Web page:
September 29, 2009
Tonight I was subbing at MCC for a colleague and conveniently immediately beforehand, Chris Crutcher, author of several young adult novels, was speaking here in the library to kick off banned book week.
He opened with a story about two penguins attempting to nurture a rock that was egg sized. The zoologists realized that it didn’t matter to the penguins so they took an abandoned egg and gave it to two male penguins to nurture. That egg succeeded and hatched, and those two male penguins raised that chick. To them it didn’t matter if there were two men or no females, etc… It was two penguins raising a baby. He segued into how this story was not about homosexuals and had nothing to do with that, and now, in today’s culture, book banning has gone to the extreme. Then he moved into a discussion about book banning.
It the 1950s and 1960s some books were banned, but then it continued to get out of hand. Conservatives argue that “If kids read stuff that they shouldn’t read yet IN THEIR TERMS, then they’re going to be bad.” Who’s to say what the terms should be? Crutcher grew up in the 1960s and after he graduated, he went to Spokane to work as a therapist.
When he wrote Chinese Handcuffs and toured about the book a young woman came up to him and asked “how did you know about my life?” The girl’s English teacher gave her the book and he had the two of them talk. Crutcher said it doesn’t matter that some people were offended by the book, but in this case, this girl was able to get the help she needed.
As a licensed therapist for over two decades, as a teacher, and as a novelist with over ten books, he understands how to skim the truths off the stories he hears; as a therapist, he knows he cannot tell their real stories, but over and over again these truths emerge from writing. “They are pockets where the author just elbows up against people’s beliefs.” Something about books get people going.
Now Crutcher is talking about Deadline, which is the book by him that I own, and about the young man who is living on borrowed time. In this book he makes education and school important; he also makes this about life and living it to the most. Crutcher read chapter 1 of Deadline about Ben Wolf discovering he is terminally ill and choosing to tell no one about it. He made the book mysteriously engaging and those in the room who’ve not read this before sat enrapt.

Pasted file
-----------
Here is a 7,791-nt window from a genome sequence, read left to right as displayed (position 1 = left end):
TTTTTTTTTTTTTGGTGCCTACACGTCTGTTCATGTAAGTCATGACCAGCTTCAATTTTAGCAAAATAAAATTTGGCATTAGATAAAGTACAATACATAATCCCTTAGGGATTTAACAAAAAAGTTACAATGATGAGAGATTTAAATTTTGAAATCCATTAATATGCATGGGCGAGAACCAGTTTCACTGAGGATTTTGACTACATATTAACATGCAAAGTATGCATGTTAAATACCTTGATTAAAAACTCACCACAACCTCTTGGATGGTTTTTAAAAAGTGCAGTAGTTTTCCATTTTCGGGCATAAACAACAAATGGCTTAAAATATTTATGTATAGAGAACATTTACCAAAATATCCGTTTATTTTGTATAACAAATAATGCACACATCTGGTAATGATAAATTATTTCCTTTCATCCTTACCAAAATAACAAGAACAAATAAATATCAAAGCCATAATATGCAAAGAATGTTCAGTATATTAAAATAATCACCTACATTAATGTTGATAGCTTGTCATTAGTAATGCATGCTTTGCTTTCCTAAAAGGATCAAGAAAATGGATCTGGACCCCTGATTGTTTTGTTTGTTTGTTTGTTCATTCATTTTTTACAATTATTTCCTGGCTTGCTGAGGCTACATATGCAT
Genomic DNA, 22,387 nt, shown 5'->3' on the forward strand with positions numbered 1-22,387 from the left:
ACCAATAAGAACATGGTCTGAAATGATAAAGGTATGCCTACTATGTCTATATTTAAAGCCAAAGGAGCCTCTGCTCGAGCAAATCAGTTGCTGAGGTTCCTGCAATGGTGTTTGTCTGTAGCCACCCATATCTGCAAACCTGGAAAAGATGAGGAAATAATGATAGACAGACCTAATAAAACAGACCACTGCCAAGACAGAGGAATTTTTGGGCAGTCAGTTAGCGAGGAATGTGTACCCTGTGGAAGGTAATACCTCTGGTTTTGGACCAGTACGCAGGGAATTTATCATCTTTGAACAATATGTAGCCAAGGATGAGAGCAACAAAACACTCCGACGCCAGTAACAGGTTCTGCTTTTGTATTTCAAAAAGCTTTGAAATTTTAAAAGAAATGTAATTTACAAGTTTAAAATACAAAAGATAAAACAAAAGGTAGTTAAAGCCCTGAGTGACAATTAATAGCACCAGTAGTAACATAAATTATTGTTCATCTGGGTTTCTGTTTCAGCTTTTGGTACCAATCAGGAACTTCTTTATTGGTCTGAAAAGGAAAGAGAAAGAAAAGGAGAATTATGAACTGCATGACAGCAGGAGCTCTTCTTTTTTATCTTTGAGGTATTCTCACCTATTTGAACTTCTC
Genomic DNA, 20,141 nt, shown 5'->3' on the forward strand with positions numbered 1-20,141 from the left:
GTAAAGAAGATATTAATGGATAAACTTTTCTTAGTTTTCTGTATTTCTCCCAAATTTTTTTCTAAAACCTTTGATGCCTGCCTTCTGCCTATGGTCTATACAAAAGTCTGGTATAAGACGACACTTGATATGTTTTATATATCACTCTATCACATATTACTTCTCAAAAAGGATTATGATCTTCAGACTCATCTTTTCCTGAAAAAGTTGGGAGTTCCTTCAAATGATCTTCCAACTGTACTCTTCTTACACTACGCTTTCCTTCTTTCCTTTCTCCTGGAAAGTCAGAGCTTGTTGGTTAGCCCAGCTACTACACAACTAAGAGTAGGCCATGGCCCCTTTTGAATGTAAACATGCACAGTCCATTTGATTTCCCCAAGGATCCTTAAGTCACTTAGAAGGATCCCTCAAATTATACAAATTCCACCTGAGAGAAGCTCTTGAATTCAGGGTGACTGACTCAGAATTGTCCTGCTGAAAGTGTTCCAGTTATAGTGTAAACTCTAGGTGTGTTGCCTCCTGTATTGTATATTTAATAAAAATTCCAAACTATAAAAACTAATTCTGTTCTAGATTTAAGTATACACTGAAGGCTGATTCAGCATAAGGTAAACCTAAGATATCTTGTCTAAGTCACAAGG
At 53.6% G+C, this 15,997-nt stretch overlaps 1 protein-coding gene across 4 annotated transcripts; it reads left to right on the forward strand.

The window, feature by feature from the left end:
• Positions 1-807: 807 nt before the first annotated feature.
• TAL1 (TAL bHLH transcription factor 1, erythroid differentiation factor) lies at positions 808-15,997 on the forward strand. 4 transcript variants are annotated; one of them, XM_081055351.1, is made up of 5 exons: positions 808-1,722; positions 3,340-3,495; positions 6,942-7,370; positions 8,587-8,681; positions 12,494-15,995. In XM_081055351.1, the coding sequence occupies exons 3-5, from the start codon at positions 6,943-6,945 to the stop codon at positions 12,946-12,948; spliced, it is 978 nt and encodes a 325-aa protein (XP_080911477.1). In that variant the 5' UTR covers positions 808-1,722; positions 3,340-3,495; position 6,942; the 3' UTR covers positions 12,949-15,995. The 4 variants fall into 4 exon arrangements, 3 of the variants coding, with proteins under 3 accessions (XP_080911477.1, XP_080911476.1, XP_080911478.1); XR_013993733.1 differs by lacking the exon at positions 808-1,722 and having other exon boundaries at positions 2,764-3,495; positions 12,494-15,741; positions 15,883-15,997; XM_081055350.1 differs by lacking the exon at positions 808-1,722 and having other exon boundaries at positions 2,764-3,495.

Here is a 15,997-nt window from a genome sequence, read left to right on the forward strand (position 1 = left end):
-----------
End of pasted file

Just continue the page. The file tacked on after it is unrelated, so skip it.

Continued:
Crutcher thought it would be easy to write Deadline after the first chapter. He wanted to write a novel about life not about death and how a person who has a short period of time left can make his mark on the world. These “nuggets” or challenges that are thrown at Ben are how he reacts to these situations through that year. Crutcher uses people he knows and in dealing with families, he has come across sex offenders in his work, and he wanted Ben Wolf to meet and engage with this sort of person, so we can see how mankind relates to other people, including people like this who are the bottom of the barrel in prisons, people who are destroyed by the people around them and regret their own illnesses more than anyone. And Ben Wolf meets this sort of person, and by bringing up hard issues and dealing with them in his novels, of course, Chris Crutcher’s books have been banned.
Without addressing the hard issues, without pulling them out into the open, without discussing them, then these issues will continue to fester. Instead of standing up for books we DO like, we need to stand up for the books DON’T like.
Chris Crutcher ended with the paraphrases comment here, and then he opened it for Q&A.